The Motley Fool Discussion Boards
Education, Jobs & Professions / Employer-Granted Stock Options
|Subject: Exercising, Selling, Holding||Date: 2/6/2008 2:04 AM|
|Author: AliFool||Number: 2046 of 2049|
Say my strike price was $10/share. My first batch vested one year in (12 months at once) and I exercised and sold immediately in a cashless transaction. I paid income tax (plus other taxes and transaction fees) on the difference between my strike price and the market value on the day I sold.
My next options started to vest monthly. I think where I screwed up is that I did not exercise them (and sell to cover) each month as they vested. But I've been sitting here thinking, I've got options vesting every month, and when I sell them, a year and a day after each batch vests, I will only pay 15% long term capital gains. I was wrong, wasn't I? (And this in spite of owning and reading Consider Your Options.)
Say the stock is now at $35/share. It's been more than a year since my month-13 options vested. If I exercise and sell now, I owe ***regular income tax (plus other taxes and transaction fees)*** on the difference between my strike price and the current market value of the stock... the $25/share it appreciated in the meantime. In other words, if I exercise and sell now, I don't pay 15% tax, I pay income tax and then some, don't I? OUCH!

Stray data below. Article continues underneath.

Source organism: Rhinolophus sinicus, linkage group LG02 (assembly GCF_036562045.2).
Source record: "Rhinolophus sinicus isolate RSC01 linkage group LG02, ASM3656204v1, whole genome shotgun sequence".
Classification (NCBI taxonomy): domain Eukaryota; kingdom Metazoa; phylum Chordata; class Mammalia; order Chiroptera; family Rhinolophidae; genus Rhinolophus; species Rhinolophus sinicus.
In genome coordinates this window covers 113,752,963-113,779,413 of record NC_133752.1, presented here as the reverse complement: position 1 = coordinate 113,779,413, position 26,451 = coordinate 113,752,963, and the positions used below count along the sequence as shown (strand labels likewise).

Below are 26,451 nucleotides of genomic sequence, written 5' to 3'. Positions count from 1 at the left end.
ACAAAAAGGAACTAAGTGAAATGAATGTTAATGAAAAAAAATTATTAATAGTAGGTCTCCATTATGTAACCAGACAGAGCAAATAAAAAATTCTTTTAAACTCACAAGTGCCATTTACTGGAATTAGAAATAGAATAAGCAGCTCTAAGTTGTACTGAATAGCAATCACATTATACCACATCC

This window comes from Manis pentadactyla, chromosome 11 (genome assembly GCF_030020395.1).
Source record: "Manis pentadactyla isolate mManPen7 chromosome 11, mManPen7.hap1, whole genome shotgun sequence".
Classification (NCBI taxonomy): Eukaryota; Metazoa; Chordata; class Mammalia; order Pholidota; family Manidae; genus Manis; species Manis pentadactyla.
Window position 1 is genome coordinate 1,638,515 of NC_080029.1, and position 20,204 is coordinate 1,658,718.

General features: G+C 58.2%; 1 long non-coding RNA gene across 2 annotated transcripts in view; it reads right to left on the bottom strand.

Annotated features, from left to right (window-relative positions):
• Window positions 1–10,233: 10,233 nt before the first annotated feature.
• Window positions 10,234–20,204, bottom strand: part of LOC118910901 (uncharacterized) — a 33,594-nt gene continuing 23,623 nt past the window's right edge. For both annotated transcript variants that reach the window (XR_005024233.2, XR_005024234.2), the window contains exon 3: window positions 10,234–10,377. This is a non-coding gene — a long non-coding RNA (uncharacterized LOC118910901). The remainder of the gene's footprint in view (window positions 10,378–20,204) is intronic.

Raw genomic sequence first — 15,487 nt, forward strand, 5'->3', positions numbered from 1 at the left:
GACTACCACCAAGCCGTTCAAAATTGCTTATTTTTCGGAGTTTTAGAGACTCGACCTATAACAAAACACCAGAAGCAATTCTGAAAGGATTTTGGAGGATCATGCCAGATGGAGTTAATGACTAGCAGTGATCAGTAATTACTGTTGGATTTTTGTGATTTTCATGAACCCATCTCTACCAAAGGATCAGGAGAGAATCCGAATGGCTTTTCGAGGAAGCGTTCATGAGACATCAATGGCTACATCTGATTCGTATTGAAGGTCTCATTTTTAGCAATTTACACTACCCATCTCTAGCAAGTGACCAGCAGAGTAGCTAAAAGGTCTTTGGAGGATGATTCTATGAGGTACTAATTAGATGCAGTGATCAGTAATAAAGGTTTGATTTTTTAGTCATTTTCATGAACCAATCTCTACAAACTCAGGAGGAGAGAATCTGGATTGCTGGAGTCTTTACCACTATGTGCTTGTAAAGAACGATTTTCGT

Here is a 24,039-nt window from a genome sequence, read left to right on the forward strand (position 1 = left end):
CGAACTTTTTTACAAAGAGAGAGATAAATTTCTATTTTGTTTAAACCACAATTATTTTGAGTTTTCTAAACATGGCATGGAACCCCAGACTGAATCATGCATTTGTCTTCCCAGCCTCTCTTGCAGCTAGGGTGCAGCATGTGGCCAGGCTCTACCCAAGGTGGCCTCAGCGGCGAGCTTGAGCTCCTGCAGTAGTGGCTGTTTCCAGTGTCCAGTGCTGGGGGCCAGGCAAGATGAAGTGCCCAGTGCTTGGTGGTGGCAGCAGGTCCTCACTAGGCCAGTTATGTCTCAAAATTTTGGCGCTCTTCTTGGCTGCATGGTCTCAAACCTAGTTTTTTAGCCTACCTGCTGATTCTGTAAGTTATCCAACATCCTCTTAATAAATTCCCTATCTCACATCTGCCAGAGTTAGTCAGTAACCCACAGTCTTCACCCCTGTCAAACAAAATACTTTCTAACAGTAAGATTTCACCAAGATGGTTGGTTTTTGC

But I have other choices. If I were to exercise, sell to cover, and hold starting NOW, I'd pay income and other taxes on the $25 per share appreciation, and capital gains tax on any additional appreciation -- short-term if I sell before a year and a day from NOW, long term if more than a year and a day from now. Of course, the stock price could also go down, in which case I'd still owe the taxes on the $25/share it appreciated between vesting and exercising, but I could also incur a loss ($3K per year of which might be deductible).
I guess I'm kicking myself because I thought I'd be taxed 15%, but it turns out that it will be more like 35% or 40% when all is said and done. But if I don't want to incur risk by holding EVEN LONGER, that's the choice I make, right? I think what I meant to do was exercise and sell-to-cover, then sell the rest after a year and a day. I'm kicking myself because I never did that, and in the meantime the stock did go up.
Thank you for any help or insight you can offer.
|Copyright 1996-2016 trademark and the "Fool" logo is a trademark of The Motley Fool, Inc. Contact Us|